I have and HMO, and had to fight to go to my surgeon...thankfully, although not a provider in my group, he WAS part of the HealthNet umbrella. So I just had to be a bit pushy...he quoted a 3% chance of a colostomy, my first surgeon told me 45% chance...I ended up not having one at all, not even a temp! I understand he no longer takes that chance, he's still doing the procedure, but now with a temp to let the sutures heal a bit. He is known around the world for this work, his name is Dr. Stamos at UC Irvine medical center.

Hopefully, you will never need this knowledge...

Hugs, Kathi

victory10's picture
victory10
Posts: 75
Joined: Dec 2009

I want to invite you to 'join the fear not club'. That's what I did...Its not a real club but I read in the Bible where the angels told Mary and others to FEAR NOT and before I had surgery I went into a Family Dollar Store and saw a pen at the cash register that read FEAR NOT. I bought 5 and gave them away but kept the message in my mind and heart.

I hope my story about surgery will be helpful: I had my surgery on November 4.2009
I was diagnosed with Adenacorcinoma as well in my ceacum. Dr. Olt (my first female surgeon who is so awesome). She did a colon resection to remove my ceacum, 1/2 ft of colon (we have like 8-12 ft she said). While in there she remove the apendex b/c we dont need it and she also removed my rt ovary to test b/c it was sitting under the ceacum and had fibroid cyst. I didn't mind b/c i'm not having anymore children.

Well the victory report that I also speak over you is that I experienced 0 level pain. The first day and a half is due to the morphine but on the second day I was forgetting to push the button because I felt no pain. God supernaturally took away the pain!!!!! I was walking on the 2nd day and when it was time for the tube to come out that drained the fluid off my stomach my throat started to feel like when I got my tonsils out.(never had that either so like you i was a little aprehensive which caused me to pray as you are doing!!!!) For that I requested throat lozengers which was a great relief and I pressed the morphine button 1 more time for my throat :) before they took it away due to my lack of use...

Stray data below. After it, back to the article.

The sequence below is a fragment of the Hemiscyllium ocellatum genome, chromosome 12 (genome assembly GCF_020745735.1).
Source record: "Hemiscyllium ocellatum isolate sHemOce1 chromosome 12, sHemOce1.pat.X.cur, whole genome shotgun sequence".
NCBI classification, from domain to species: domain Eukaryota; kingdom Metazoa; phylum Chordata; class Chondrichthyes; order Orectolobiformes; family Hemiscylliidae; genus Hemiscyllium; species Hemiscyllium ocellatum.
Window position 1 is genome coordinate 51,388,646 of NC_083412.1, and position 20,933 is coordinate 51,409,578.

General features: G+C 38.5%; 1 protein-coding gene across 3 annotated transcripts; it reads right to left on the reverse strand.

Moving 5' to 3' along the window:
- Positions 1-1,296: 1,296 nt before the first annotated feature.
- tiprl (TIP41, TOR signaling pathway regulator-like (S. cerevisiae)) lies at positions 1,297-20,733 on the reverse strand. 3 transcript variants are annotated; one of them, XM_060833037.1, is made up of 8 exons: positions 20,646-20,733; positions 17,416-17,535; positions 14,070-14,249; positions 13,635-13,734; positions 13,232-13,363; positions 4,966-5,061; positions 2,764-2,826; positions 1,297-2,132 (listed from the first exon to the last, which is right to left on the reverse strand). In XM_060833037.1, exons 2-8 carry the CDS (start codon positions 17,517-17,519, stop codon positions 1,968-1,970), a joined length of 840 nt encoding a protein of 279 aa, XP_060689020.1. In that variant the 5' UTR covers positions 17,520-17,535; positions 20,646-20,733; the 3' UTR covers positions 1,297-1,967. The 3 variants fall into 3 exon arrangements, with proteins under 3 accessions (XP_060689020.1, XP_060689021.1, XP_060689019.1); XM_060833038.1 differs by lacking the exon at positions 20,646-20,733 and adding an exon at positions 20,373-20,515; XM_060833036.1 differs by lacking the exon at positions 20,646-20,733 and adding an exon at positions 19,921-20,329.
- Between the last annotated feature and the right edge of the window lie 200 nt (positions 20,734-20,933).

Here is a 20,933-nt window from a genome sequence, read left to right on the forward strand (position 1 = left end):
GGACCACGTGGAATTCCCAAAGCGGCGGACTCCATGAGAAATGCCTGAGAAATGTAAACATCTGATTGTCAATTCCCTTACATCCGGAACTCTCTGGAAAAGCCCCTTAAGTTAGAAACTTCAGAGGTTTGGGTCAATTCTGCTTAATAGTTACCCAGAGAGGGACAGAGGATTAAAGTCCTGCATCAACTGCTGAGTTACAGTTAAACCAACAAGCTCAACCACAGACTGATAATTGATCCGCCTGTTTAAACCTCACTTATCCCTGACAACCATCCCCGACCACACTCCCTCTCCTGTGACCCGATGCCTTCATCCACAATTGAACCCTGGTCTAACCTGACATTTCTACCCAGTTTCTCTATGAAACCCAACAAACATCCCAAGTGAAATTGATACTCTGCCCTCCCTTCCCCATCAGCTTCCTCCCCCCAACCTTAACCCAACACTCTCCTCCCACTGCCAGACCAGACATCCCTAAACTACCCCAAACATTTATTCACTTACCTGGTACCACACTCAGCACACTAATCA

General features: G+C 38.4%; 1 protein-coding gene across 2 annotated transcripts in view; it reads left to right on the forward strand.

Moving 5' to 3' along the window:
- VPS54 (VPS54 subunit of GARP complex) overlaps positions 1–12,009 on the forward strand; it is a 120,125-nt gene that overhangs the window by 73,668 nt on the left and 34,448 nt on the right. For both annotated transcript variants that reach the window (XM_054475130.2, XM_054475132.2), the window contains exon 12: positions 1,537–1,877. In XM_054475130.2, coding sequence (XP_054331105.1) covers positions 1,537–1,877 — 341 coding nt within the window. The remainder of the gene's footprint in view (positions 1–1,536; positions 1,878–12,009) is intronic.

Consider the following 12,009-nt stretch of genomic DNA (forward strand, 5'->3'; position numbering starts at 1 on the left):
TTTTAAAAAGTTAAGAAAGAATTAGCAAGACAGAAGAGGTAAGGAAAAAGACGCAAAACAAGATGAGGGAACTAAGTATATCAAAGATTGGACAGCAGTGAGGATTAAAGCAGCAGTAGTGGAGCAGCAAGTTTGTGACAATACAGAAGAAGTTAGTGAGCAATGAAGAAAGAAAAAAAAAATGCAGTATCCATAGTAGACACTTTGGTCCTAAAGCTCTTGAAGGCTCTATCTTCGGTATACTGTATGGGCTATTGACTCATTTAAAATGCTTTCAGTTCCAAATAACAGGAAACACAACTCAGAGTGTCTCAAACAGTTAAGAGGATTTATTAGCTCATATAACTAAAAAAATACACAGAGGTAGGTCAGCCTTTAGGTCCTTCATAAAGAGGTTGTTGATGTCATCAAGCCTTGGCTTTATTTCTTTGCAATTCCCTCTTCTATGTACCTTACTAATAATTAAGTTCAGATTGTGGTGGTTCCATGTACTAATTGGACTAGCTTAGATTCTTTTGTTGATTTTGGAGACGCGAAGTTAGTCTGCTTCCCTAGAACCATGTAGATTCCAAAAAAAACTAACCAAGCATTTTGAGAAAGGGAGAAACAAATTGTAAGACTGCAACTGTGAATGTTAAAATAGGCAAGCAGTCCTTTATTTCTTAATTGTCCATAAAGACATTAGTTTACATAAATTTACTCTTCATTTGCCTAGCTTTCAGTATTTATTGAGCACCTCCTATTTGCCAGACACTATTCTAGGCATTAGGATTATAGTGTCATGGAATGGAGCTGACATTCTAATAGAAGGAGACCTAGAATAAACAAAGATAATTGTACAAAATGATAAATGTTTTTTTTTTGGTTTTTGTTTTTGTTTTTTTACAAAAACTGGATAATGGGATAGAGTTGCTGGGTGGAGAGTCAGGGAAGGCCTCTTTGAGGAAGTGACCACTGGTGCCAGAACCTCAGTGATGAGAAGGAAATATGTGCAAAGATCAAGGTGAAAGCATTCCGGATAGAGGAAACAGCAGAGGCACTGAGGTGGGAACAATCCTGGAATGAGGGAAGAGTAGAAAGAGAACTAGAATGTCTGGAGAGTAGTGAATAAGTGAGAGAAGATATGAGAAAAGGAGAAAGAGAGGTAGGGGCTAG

When it was time for the cathetor to come out the bag just kept spilling so I would have to call the nurse to get the castodian. She said that the bag was telling us it wanted to be removed. They said if i didn't urinate they would have to put it back in so I ask God to let my body do what it needed to do. And He did!

Couldn't leave the hospital until I passed gas or my bowels moved. Day 4 in the hospital I requested prune juice and within 3 hours the gas passed. (It takes about that long for the digestive system to wake up so they check your stomach with the stethescope to hear movement like they do to hear a heartbeat.

My surgical experience and hospital stay was so miraculous and I still thank God for taking the sting of pain out of my surgery. If He did it for me, He will do it for you.

Blessings, peace, successful surgery and speedy recovery!

Victory 10